In some cases of divorce the court will order one spouse to pay the attorneys’ fees of the other. This is most likely where there is the large disparity between the income levels of the parties, or if one of the parties unnecessarily escalates the attorneys’ fees in the case by requiring litigation of issues and refusing to entertain settlement offers. It is also possible for the parties to reach an agreement on the payment of attorneys’ fees as part of a marital settlement agreement.
Factors considered in whether the court will order one spouse to pay the attorneys’ fees of the other, and the amount to be paid, include but are not limited to:
- The need of the parties for legal services and their relative economic positions;
- The complexity of the legal issues address by the lawyers in the case;
- The degree to which either party unnecessarily prolonged litigation of certain issues;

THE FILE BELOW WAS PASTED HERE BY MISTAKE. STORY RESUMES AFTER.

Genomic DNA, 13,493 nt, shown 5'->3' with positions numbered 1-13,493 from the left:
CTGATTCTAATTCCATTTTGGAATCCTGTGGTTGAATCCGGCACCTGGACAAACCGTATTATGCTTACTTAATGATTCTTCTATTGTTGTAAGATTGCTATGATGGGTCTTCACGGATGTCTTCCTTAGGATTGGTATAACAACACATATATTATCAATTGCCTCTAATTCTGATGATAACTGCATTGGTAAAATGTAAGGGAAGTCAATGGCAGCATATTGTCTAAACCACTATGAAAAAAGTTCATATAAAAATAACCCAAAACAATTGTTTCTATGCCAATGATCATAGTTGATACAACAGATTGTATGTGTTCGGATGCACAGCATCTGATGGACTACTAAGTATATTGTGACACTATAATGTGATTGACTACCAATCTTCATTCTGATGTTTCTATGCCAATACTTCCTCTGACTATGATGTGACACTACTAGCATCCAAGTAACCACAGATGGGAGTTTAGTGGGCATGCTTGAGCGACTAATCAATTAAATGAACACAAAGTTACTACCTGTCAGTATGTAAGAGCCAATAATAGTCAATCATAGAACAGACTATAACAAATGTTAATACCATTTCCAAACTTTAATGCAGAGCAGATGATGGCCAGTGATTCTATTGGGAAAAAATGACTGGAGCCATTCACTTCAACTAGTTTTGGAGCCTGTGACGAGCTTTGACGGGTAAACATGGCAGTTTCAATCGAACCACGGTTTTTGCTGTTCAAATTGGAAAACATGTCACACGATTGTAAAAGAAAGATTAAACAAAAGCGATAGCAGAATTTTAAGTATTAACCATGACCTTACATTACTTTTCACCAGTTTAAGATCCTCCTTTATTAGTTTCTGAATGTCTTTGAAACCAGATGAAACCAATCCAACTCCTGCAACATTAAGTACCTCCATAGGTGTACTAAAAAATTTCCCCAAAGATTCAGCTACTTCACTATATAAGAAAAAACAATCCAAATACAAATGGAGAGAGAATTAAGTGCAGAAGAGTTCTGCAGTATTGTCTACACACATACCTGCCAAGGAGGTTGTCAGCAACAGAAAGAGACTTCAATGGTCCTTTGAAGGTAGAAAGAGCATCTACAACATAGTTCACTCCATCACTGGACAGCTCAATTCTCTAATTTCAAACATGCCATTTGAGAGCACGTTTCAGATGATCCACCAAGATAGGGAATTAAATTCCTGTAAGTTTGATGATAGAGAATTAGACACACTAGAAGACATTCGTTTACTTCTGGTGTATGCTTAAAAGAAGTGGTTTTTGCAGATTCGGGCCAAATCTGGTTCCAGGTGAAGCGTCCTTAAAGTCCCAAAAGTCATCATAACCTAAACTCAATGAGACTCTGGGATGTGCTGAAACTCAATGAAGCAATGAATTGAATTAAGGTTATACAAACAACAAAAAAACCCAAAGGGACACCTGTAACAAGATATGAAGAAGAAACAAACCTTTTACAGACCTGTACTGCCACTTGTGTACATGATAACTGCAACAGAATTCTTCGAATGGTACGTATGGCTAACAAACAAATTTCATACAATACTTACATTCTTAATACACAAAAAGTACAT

- The time spent on the case by the attorneys;
- Testimony of expert witnesses can be offered regarding the reasonableness of the fees sought;
- Reliance on the judge’s own experience presiding over cases with similar issues; and
- The level of success achieved by the lawyer.
Such an award is not dischargeable in bankruptcy.
Fee shifting awards are available in the following kinds of actions:
- Separate support (e.g., when you remain married but live separately);
- Annulment (with some exceptions);
- Abuse prevention;
- Contempt proceedings for failure to pay alimony, spousal support, or child support;
- Child custody proceedings to the extent they are related to actions for divorce, separate support, annulment, or abuse actions;
- Sanctions (e.g., for undermining the legal process, etc.)
It should be noted that with the exception of abuse prevention and sanctions, fee shifting awards are not available in domestic relations actions for matters not involving the dissolution of a marriage, such as in child support or custody matters for children born out of wedlock.